Written evidence from Transparency International UK (FOI 25)

 

Public Administration and Constitutional Affairs Committee

The Cabinet Office Freedom of Information Clearing House

 

Executive Summary

 

Freedom of Information (FOI) laws are the bedrock of government openness and integral to a well-functioning democracy.  The UK’s Freedom of Information Act (FOIA), introduced in 2000, gives the public the right to know information held by over 100,000 public bodies ranging from local government to the Cabinet and so is an essential tool to hold our decision makers to account. It provides citizen-led checks and balances on concentrations of power and without the light it shines, hidden corruption can thrive. As an organisation that actively uses Freedom of Information in our monitoring and research, Transparency International UK (TI-UK) welcomes the committee’s inquiry into the Cabinet Office Freedom of Information Clearing House.

 

Key recommendations:

  • In line with the recommendations in the Boardman Review on lobbying, government departments should have to provide data in their annual reports about the timeliness of responses to FOIA requests. Accounting Officers should be required to explain to their responsible Select Committees any failure to respond to FOIA requests in a timely manner.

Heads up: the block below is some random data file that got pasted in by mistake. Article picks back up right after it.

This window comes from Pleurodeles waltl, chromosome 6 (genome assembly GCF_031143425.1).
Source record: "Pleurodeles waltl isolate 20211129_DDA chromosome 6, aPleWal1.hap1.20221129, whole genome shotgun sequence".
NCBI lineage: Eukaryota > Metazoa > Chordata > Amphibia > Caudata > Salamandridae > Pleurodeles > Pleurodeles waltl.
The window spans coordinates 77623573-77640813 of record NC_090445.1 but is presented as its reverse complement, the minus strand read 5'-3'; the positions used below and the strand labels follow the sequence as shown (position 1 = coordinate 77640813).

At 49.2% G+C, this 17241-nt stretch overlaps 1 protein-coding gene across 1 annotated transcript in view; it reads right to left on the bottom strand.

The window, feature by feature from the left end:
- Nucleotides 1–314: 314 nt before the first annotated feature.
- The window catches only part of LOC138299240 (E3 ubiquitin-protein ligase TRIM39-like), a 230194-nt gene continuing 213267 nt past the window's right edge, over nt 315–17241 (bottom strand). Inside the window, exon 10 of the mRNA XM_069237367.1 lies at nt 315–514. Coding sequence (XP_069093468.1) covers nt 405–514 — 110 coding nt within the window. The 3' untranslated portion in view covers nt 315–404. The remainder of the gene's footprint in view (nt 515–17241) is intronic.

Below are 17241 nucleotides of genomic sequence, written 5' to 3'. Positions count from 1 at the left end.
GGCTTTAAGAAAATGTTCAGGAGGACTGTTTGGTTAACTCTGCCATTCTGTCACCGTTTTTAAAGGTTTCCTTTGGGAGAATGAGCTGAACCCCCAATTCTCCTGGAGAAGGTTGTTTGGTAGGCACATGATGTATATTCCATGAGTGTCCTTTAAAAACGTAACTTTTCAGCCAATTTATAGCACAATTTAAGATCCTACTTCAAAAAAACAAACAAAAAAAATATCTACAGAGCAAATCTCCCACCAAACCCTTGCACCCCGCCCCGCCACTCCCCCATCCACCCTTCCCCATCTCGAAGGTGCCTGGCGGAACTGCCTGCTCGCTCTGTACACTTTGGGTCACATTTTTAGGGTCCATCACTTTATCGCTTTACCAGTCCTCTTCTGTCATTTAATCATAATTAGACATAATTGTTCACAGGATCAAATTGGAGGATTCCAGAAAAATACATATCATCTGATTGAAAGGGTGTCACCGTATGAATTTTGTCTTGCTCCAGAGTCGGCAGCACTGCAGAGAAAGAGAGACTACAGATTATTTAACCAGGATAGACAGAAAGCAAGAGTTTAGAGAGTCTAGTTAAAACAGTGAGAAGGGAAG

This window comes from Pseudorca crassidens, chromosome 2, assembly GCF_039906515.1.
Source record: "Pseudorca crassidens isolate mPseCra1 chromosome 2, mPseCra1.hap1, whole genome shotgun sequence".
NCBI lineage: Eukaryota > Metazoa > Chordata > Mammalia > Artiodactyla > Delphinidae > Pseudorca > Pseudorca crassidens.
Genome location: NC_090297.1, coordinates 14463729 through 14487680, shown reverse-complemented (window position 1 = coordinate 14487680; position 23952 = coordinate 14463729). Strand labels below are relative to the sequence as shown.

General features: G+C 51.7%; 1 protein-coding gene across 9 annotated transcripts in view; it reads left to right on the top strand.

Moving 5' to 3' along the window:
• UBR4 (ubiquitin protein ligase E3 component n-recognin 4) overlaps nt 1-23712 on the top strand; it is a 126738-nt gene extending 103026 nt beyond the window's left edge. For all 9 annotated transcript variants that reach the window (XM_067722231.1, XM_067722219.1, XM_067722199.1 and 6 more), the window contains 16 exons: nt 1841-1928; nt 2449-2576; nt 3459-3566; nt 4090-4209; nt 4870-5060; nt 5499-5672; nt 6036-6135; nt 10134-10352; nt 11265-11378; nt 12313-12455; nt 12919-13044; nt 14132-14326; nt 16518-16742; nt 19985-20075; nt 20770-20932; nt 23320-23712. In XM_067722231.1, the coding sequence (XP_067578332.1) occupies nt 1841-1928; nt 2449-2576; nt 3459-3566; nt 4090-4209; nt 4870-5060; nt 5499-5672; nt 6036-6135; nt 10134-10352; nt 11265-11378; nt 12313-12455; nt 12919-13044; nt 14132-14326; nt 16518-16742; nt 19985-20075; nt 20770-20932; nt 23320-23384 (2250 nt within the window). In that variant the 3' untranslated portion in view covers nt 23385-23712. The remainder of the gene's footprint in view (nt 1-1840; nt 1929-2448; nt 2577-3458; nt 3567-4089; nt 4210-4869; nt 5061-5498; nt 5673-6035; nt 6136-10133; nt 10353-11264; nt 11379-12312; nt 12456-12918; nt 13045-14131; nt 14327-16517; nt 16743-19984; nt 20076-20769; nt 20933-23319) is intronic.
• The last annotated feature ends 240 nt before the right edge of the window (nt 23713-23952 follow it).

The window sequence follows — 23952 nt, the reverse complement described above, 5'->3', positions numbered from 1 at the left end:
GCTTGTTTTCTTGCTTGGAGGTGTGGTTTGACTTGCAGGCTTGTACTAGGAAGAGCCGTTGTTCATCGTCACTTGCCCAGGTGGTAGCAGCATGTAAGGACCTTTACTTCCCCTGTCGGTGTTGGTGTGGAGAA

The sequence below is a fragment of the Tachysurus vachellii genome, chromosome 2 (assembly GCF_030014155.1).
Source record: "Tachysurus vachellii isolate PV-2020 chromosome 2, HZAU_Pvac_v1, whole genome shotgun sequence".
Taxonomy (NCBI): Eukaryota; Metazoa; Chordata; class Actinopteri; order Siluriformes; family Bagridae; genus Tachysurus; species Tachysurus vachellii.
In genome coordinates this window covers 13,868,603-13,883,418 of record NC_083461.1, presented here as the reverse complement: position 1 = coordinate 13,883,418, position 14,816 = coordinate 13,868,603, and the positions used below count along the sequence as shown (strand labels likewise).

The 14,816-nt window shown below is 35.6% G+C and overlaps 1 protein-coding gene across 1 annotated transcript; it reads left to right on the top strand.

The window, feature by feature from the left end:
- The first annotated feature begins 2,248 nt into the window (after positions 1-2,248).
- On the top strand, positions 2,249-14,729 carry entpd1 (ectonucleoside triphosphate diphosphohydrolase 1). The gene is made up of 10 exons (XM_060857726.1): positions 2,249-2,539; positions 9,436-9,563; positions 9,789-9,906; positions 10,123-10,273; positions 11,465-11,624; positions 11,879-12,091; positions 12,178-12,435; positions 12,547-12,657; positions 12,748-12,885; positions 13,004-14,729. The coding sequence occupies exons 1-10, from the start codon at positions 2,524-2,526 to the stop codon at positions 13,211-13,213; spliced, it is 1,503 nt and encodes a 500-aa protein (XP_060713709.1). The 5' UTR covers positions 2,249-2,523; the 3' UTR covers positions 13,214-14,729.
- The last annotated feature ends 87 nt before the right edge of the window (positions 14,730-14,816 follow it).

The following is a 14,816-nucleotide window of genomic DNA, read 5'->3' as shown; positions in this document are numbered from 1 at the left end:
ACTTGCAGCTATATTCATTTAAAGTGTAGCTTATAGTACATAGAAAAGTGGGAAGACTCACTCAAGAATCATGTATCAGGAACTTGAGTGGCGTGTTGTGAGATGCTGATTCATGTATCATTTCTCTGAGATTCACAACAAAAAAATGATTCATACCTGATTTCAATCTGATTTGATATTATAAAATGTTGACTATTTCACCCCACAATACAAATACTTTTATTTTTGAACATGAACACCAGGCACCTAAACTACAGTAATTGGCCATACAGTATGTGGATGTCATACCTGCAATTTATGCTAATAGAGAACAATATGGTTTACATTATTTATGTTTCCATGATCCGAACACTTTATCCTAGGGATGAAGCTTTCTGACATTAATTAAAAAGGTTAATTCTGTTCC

• FOIA should be extended to cover private bodies undertaking public contracts.

 

  • The ICO should respond to stonewalling complaints by using enforcement notices to order authorities to respond to all overdue requests immediately.

 

  • Future legislative change should introduce an administrative silence rule whereby a failure to respond to a request within the requisite time period is deemed to be a refusal and can be appealed in full to the ICO (enabling the ICO to rule on whether the requested information should be disclosed and not only on the fact that the response is late)

 

  • The UK Government should properly resource the Information Commissioner’s Office (ICO) enabling it to carry out its work effectively

 

  • We invite the committee to consider whether an alternative governance structure - in which the ICO reports to and receives funding from Parliament - is more appropriate. This approach is taken elsewhere - by the National Audit Office, the Parliament and Health Service Ombudsman and the Scottish Information Commissioner - to insulate oversight bodies from political pressure.

 

The Cabinet Office’s compliance and implementation of the Freedom of Information Act (FOIA)

 

  1. Previous research[1] and Select Committees have concluded that FOI has made central government more transparent and accountable, with the post-legislative review of the Act in 2012 stating that FOIA “has contributed to a culture of greater openness across public authorities, particularly at central Government level which was previously highly secretive.”[2]